Just because your people don't like to evangelize doesn't mean they can't share their faith.
| posted 6/01/1997
A few years ago while candidating, I looked at a number of profiles sent to me by congregations searching for a pastor. One question my denomination asks churches to answer on such profiles is, "Name two or three specific things you have done to evangelize your area in the past year."
My heart sank as I read responses such as, "We let the local Rotary Club use our fellowship hall once a month for its dinner meetings," and "Our Christmas Eve service is always advertised in the local paper." It seemed few congregations were excited and intentional about reaching their world for Jesus Christ.
I eventually found a congregation that said it was ready to evangelize, but I was in for a shock. The first year I pastored Cobblestone, I conducted a two-day evangelism seminar. Only three people attended. Though tempted to start sending out my resume again, I decided to make the best of it, hoping someday the Lord would guide me to a healthy church that wanted to evangelize.
But as I was waiting, I got to know the people of Cobblestone. I discovered they were willing, even eager, to do evangelism. It just wasn't the sort of evangelism I originally had in mind.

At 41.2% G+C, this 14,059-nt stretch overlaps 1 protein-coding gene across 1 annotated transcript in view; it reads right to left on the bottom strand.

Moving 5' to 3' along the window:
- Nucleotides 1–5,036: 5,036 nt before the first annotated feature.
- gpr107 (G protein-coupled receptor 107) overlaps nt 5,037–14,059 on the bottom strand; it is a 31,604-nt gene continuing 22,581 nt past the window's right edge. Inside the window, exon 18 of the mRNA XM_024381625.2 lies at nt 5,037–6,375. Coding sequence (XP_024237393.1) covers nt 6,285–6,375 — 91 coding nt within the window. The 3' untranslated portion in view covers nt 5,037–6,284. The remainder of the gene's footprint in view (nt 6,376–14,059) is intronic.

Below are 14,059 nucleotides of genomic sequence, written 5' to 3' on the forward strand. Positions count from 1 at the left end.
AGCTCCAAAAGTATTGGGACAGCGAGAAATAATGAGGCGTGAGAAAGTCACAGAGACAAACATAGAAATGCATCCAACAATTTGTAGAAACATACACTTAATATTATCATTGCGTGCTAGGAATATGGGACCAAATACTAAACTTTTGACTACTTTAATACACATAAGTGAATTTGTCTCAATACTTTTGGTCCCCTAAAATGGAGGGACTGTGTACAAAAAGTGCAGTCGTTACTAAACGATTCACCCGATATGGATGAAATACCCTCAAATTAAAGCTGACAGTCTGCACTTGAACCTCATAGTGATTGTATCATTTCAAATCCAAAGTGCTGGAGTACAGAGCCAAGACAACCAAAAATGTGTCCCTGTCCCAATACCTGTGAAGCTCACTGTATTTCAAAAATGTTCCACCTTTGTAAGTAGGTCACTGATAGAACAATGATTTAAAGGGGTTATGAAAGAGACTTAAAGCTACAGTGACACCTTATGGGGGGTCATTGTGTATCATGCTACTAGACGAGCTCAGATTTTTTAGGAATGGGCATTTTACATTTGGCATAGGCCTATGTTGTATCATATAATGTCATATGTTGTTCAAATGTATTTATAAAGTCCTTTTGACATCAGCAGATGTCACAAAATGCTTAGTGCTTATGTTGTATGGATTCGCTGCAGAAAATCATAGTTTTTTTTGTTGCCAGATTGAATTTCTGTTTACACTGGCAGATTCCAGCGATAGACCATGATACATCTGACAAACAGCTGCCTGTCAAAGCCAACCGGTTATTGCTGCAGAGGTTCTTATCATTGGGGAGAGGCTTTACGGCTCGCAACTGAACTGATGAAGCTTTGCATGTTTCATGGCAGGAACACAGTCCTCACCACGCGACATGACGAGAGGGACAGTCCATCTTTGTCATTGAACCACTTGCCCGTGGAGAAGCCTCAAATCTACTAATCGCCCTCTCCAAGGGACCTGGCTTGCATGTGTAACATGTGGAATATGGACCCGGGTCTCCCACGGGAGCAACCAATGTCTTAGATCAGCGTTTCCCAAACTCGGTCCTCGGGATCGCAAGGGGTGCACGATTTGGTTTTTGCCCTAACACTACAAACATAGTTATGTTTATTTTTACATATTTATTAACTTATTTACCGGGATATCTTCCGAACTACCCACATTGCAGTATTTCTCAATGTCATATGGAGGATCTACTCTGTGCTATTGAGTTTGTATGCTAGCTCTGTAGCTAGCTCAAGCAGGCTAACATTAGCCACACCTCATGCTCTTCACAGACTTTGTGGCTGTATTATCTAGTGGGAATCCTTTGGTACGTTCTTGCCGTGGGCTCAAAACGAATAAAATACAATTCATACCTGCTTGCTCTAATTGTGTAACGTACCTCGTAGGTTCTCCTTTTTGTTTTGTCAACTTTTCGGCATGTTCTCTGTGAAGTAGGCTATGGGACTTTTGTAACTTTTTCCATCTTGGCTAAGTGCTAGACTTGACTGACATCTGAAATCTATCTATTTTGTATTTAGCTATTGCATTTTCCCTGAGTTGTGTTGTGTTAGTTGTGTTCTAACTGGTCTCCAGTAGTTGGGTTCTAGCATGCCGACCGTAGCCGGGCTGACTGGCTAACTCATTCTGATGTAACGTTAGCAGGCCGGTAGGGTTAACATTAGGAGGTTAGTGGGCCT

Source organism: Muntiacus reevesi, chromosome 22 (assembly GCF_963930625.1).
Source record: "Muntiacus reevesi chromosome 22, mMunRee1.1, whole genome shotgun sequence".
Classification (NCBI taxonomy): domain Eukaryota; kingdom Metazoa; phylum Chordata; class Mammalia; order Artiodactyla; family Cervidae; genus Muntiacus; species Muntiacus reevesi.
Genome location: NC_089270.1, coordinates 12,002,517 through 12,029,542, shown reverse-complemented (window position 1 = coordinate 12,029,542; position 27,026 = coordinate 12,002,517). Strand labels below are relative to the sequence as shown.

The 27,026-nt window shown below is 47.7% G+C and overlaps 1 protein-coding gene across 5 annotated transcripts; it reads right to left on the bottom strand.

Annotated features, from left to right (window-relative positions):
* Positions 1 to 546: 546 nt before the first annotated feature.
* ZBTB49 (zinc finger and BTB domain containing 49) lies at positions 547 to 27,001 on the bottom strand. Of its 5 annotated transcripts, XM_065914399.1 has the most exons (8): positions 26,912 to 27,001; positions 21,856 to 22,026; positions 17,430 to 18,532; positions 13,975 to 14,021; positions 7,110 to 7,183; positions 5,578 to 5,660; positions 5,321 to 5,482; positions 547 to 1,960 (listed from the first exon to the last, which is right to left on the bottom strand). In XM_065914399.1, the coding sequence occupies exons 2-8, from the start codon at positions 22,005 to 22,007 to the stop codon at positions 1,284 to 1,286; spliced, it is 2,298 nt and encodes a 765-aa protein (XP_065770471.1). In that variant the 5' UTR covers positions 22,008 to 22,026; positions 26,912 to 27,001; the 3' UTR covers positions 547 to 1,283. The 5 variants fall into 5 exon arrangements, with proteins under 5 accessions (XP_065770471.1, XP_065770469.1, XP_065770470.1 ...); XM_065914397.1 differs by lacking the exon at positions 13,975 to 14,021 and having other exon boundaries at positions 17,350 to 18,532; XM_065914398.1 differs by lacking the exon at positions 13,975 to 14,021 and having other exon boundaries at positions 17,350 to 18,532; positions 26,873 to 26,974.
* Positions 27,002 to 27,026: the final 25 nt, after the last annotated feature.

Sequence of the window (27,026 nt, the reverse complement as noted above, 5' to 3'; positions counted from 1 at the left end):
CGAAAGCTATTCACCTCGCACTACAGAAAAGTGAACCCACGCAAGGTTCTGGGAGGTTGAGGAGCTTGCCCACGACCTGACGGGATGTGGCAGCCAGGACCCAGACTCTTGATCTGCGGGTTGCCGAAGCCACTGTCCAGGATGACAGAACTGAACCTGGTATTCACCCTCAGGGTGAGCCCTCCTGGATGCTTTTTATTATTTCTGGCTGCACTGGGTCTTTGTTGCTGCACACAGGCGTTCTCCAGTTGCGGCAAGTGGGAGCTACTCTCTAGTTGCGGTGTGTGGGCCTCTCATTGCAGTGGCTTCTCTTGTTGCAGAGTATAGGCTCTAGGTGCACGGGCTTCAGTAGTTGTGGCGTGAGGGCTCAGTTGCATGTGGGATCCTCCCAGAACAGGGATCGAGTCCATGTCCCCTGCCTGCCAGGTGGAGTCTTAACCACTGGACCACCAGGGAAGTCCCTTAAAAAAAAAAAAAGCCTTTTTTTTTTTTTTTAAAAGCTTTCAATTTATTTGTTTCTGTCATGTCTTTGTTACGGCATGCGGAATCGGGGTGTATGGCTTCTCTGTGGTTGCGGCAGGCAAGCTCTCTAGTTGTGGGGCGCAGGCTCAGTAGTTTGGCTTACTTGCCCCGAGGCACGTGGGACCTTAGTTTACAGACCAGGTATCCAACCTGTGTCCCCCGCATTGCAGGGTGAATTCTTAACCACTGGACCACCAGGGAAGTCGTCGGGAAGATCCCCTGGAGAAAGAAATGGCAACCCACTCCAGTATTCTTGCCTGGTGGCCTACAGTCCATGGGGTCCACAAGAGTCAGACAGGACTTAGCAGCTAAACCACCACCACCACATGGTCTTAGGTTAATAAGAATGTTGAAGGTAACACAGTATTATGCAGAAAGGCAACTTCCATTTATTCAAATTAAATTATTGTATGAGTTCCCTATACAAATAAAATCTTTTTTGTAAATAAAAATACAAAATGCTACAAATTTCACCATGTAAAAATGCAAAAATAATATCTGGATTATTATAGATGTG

Redefine "target group"
The conferences I attended urged me to target a specific group (baby boomers, Gen X-ers, etc.) and gear up my congregation to reach it. The only problem was that our congregation was made up of various generations. Just which specific group were we called and equipped to reach?
I found out the people of Cobblestone had another target audience in mind. They were concerned about friends, co-workers, and family members (of whatever age and group) who didn't know the Lord. As long as we kept asking, "How can we reach those close to us with the gospel?" evangelism took place and unchurched people began joining Cobblestone.
Stop using the E-word
For many, evangelism is what Billy Graham does when he preaches to stadiums full of seekers and thousands come forward. Nobody in my congregation felt he or she could do that.
To others, evangelism meant intruding into the lives of total strangers by handing out tracts at the mall or calling door-to-door or phoning a list of names. Nobody wanted to do that. People here in the Northeast value their privacy. To violate another's privacy is seen as a downright un-neighborly and uncivil act.
A year after my ill-fated evangelism seminar, I decided to try again.
I offered an evening on "How to Explain Christianity to Your Friends." I felt encouraged enough to offer another one on "How to Share Your Faith with People Who Think They Already Know It All." It seems the folks at Cobblestone are willing to be trained in evangelism—as long as we don't call it that.
Set a climate for sharing
When I presented proposals for seeker-sensitive services, the response was, "Why can't the unchurched just accept us as we are? When we first came to this church, it took us a while to feel comfortable, but we stuck it out. They can, too!"